The case for abolishing Inheritance Tax


Posthumous taxation is no different to Victorian style grave robbery, only done on a much larger scale. Morally- the inheritance tax should be abolished. As well as the moralistic argument, there are also serious economic consequences of the tax- chiefly that it makes the tax system incredibly complicated. Abolishing the tax also means that those who are about to die will have the security of knowing their loved ones will have enough to live comfortably- a worry most parents have in common.

Some say this will lead to more inequality of opportunity. However this may not necessarily be the case. Take the case of the Walton family. Sam Walton grew up very poor. Through innovation and enterprise he founded Walmart and grew it to be the biggest retailer in the world, and when he died in 1992 Walmart was worth roughly $45 billion. His six children have no such experience in building a business. They are better at spending money than making it, and so their fortune will decline over the generations even without inheritance tax. This happens across the economy in Britain and the U.S. Of all the Fortune 500 companies that existed in 1955, only 11% remain. The average life expectancy for a Fortune 500 firm is now 15 years old. Family owned firms are usually sold by a less competent individual family member to another firm or individual, one with a better talent for enterprise.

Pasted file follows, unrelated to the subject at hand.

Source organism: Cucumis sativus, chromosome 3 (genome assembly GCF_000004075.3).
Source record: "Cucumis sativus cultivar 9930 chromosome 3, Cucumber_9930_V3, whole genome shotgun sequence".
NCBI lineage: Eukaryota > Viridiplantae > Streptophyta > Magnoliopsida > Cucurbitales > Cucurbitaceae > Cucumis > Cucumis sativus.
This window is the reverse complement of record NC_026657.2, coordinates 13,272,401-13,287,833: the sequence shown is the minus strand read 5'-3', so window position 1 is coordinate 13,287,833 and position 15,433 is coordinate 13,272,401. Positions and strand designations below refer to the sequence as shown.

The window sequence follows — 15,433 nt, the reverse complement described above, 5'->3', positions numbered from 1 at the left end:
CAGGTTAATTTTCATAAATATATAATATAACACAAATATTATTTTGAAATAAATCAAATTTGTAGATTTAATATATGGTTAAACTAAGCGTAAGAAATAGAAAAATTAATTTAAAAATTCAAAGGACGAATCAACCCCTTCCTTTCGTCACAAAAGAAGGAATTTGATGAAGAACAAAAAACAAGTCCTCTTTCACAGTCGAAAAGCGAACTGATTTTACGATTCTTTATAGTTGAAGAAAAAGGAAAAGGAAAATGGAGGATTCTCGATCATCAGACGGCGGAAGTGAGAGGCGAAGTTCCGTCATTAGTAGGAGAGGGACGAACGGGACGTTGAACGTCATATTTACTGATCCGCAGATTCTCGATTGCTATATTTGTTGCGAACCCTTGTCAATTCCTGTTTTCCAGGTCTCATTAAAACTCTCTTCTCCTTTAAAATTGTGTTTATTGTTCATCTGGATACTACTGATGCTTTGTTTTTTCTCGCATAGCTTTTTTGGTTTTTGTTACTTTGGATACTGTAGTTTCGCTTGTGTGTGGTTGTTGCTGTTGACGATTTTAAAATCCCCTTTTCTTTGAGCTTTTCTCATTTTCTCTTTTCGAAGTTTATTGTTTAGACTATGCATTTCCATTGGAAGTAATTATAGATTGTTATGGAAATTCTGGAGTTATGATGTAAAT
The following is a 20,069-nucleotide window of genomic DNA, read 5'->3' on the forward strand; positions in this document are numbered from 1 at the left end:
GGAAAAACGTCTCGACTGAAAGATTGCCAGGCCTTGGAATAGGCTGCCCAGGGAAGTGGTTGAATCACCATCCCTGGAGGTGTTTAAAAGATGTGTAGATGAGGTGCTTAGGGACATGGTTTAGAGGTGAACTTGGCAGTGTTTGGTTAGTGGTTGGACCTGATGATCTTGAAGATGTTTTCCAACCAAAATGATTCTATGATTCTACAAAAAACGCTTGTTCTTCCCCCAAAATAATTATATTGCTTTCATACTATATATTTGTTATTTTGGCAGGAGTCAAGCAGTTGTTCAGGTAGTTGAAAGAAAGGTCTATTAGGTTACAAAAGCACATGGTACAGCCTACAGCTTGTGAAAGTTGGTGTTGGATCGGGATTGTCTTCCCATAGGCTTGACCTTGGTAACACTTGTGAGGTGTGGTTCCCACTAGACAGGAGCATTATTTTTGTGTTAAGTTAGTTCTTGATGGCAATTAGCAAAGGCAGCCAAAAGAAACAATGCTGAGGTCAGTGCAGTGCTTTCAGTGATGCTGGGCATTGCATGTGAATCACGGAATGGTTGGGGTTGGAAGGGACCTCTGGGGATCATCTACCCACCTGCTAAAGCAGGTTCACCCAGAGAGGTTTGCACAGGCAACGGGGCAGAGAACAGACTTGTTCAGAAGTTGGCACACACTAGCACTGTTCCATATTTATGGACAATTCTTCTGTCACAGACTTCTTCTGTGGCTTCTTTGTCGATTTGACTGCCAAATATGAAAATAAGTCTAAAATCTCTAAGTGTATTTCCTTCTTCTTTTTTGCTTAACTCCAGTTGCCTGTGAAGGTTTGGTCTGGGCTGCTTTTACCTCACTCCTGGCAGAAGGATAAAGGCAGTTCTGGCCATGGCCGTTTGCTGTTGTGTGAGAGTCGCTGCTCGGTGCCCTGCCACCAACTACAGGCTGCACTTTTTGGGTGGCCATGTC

So, without inheritance tax, the market still distributes resources to ensure maximum efficiency. The inequality of outcome cannot be attributed to lack of opportunity, but to inequality in entrepreneurship, something which builds capitalist society. Additionally some wealthy individuals like Bill Gates, choose to give away their wealth voluntary on their death, Gates choosing to leave his three children with just $10 million each of his vast fortune so they can “find their own way”. Taxing this fortune would probably result in less social good than would result from it going to the charities of Bill Gate’s choice, given how efficient government is.

Of course some hereditary inequality will occur, but this is the case when parents hand down good parenting skills, or good genetics or good education. Why should hereditary property be regulated by the government? Inheritance tax is unfair, predatory and economically harmful. The UK economy would benefit from Inheritance tax being scrapped.

Theo Cox Dodgson is winner of the Under-18 category of the ASI's 'Young Writer on Liberty' competition. You can follow him @theoretical23.